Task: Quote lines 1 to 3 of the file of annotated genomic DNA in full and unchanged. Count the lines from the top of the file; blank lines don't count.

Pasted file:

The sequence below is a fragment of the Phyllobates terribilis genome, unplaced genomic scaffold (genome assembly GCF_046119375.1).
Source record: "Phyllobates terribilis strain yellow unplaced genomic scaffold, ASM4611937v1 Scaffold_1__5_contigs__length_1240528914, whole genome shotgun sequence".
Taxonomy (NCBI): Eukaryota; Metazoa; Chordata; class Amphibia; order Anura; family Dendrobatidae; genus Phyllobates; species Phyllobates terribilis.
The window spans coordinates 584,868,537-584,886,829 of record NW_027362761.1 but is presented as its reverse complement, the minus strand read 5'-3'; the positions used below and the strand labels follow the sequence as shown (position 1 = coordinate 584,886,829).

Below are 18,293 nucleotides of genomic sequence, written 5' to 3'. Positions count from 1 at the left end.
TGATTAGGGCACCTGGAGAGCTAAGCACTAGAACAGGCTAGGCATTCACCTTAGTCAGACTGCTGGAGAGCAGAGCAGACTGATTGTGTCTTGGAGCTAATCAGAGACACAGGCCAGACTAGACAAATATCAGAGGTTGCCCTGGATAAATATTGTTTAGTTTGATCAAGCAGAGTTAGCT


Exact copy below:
The sequence below is a fragment of the Phyllobates terribilis genome, unplaced genomic scaffold (genome assembly GCF_046119375.1).
Source record: "Phyllobates terribilis strain yellow unplaced genomic scaffold, ASM4611937v1 Scaffold_1__5_contigs__length_1240528914, whole genome shotgun sequence".
Taxonomy (NCBI): Eukaryota; Metazoa; Chordata; class Amphibia; order Anura; family Dendrobatidae; genus Phyllobates; species Phyllobates terribilis.